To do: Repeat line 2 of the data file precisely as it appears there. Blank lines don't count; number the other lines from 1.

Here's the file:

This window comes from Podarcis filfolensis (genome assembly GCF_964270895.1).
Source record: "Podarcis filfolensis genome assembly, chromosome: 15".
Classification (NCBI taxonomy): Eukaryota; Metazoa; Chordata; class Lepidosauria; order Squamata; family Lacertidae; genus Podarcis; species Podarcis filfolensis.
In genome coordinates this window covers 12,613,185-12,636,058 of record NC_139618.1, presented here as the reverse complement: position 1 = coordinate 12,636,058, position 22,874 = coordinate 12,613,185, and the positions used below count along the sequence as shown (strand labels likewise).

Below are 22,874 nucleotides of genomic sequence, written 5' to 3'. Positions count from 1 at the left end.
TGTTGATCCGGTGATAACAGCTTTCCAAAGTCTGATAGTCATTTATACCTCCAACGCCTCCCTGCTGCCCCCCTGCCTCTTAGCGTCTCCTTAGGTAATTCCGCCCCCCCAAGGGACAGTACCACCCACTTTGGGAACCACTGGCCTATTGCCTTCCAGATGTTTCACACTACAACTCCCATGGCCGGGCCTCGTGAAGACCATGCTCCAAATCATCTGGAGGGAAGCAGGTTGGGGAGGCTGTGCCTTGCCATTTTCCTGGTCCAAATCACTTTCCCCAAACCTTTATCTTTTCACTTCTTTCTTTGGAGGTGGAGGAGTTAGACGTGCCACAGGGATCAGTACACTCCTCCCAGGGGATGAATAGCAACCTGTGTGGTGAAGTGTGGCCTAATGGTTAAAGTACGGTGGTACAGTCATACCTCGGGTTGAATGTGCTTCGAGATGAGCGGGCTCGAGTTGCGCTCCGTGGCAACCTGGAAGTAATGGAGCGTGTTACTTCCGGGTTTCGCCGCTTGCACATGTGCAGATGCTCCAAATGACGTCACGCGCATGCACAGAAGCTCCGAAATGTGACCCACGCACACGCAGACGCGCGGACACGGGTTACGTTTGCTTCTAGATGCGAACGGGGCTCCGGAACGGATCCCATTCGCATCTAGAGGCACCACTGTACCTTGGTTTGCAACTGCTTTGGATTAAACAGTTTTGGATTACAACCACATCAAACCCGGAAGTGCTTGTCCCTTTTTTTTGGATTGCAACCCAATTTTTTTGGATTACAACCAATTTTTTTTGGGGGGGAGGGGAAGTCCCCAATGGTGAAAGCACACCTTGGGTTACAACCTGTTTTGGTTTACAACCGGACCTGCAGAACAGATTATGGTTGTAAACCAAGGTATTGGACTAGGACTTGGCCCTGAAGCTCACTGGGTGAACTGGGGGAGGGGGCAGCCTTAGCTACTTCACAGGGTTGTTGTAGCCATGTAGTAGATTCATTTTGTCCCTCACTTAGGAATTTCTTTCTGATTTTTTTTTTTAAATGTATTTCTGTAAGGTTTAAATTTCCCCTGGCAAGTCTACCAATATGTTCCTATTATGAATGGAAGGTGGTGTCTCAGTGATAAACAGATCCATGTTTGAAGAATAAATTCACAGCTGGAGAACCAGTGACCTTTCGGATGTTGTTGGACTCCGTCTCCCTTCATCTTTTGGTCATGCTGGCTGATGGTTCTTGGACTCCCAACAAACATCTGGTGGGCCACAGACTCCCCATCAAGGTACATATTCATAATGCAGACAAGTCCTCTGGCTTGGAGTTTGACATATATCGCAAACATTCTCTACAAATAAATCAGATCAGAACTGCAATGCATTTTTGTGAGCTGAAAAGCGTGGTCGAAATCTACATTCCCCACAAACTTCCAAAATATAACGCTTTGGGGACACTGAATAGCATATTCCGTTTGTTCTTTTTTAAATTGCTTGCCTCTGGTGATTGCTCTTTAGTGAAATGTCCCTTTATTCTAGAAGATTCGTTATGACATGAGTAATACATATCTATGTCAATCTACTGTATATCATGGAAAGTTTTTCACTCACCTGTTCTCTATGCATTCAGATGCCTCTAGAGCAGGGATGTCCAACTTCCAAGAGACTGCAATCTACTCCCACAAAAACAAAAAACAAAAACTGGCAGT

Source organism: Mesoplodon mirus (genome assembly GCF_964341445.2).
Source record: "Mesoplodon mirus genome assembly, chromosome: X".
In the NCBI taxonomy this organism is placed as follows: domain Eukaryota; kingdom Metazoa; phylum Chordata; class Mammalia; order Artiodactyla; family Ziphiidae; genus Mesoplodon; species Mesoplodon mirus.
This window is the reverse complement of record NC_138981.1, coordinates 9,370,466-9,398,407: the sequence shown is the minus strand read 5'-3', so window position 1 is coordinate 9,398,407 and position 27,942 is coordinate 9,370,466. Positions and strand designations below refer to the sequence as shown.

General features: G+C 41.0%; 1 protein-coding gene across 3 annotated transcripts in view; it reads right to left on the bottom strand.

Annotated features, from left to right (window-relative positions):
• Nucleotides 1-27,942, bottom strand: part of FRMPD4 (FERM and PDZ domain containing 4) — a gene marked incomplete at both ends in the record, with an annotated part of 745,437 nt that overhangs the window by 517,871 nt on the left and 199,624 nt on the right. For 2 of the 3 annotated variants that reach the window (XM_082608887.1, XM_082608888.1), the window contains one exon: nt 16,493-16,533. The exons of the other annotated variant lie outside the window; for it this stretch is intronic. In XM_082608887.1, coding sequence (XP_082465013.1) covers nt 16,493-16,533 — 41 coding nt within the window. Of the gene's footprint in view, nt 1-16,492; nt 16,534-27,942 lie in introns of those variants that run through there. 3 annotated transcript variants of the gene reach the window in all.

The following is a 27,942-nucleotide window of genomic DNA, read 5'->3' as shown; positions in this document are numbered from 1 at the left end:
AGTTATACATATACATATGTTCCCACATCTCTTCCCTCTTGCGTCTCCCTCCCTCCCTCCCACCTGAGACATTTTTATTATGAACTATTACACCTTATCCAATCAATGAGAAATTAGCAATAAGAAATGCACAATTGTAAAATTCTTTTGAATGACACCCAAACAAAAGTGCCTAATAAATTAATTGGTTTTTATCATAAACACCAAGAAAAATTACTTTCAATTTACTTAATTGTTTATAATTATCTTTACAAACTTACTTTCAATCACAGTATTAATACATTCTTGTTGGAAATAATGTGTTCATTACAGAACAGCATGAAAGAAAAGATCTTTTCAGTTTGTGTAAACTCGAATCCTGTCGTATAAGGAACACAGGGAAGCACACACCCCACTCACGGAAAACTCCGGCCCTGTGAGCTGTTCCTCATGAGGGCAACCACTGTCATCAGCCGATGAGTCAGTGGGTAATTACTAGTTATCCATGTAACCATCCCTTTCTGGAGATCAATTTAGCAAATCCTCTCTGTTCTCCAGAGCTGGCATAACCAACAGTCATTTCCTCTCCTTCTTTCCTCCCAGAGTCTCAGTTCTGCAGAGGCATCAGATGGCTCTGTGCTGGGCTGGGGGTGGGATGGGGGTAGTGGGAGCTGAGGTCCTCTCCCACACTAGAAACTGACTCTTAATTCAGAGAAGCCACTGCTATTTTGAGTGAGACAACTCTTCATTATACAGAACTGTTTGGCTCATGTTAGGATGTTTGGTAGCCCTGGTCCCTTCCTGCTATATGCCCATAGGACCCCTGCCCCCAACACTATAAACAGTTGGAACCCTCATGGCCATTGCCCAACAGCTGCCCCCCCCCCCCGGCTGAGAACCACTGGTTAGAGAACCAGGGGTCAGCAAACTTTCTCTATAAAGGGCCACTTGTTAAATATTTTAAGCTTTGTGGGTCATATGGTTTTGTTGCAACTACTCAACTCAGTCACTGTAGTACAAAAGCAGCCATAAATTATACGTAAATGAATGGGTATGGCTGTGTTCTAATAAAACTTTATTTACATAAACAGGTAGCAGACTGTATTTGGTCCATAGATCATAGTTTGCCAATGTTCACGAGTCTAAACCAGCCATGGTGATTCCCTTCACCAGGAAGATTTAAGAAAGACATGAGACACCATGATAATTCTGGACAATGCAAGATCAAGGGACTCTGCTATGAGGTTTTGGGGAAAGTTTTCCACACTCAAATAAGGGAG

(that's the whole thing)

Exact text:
Source record: "Podarcis filfolensis genome assembly, chromosome: 15".